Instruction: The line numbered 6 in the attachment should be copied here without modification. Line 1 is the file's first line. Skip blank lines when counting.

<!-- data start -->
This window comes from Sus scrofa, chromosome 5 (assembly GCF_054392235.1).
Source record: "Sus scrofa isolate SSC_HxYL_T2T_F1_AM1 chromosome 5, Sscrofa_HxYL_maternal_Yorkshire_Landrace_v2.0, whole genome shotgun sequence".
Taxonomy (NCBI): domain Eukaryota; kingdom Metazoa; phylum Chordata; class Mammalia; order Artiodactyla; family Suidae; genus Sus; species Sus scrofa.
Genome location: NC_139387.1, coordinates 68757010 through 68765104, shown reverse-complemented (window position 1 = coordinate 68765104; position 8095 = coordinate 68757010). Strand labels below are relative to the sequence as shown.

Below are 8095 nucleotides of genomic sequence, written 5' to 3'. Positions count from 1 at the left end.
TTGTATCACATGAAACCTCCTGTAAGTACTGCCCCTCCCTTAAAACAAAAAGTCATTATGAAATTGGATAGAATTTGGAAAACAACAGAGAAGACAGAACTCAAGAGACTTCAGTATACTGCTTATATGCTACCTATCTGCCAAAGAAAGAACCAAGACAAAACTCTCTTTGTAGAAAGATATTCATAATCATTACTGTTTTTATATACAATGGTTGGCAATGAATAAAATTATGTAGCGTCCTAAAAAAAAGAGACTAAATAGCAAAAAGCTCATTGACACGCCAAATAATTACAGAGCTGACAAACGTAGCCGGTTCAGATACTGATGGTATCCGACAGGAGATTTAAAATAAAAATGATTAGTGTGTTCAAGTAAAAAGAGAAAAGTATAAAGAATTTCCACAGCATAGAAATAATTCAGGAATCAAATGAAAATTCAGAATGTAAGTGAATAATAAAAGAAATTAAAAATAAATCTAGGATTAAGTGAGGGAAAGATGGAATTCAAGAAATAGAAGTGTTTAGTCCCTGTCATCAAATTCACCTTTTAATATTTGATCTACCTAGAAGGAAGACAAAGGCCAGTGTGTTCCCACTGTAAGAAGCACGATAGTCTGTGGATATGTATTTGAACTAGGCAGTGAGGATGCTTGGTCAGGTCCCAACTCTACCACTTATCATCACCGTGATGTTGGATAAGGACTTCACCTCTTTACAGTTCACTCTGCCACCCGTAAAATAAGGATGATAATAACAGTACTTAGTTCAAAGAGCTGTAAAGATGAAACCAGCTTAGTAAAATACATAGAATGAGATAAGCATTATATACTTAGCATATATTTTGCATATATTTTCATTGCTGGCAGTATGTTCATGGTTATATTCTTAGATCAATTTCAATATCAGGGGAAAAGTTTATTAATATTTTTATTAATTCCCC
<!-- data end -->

TTGTATCACATGAAACCTCCTGTAAGTACTGCCCCTCCCTTAAAACAAAAAGTCATTATGAAATTGGATAGAATTTGGAAAACAACAGAGAAGACAGAACTCAAGAGACTTCAGTATACTGCTTATATGCTACCTATCTGCCAAAGAAAGAACCAAGACAAAACTCTCTTTGTAGAAAGATATTCATAATCATTACTGTTTTTATATACAATGGTTGGCAATGAATAAAATTATGTAGCGTCCTAAAAAAAAGAGACTAAATAGCAAAAAGCTCATTGACACGCCAAATAATTACAGAGCTGACAAACGTAGCCGGTTCAGATACTGATGGTATCCGACAGGAGATTTAAAATAAAAATGATTAGTGTGTTCAAGTAAAAAGAGAAAAGTATAAAGAATTTCCACAGCATAGAAATAATTCAGGAATCAAATGAAAATTCAGAATGTAAGTGAATAATAAAAGAAATTAAAAATAAATCTAGGATTAAGTGAGGGAAAGATGGAATTCAAGAAATAGAAGTGTTTAGTCCCTGTCATCAAATTCACCTTTTAATATTTGATCTACCTAGAAGGAAGACAAAGGCCAGTGTGTTCCCACTGTAAGAAGCACGATAGTCTGTGGATATGTATTTGAACTAGGCAGTGAGGATGCTTGGTCAGGTCCCAACTCTACCACTTATCATCACCGTGATGTTGGATAAGGACTTCACCTCTTTACAGTTCACTCTGCCACCCGTAAAATAAGGATGATAATAACAGTACTTAGTTCAAAGAGCTGTAAAGATGAAACCAGCTTAGTAAAATACATAGAATGAGATAAGCATTATATACTTAGCATATATTTTGCATATATTTTCATTGCTGGCAGTATGTTCATGGTTATATTCTTAGATCAATTTCAATATCAGGGGAAAAGTTTATTAATATTTTTATTAATTCCCC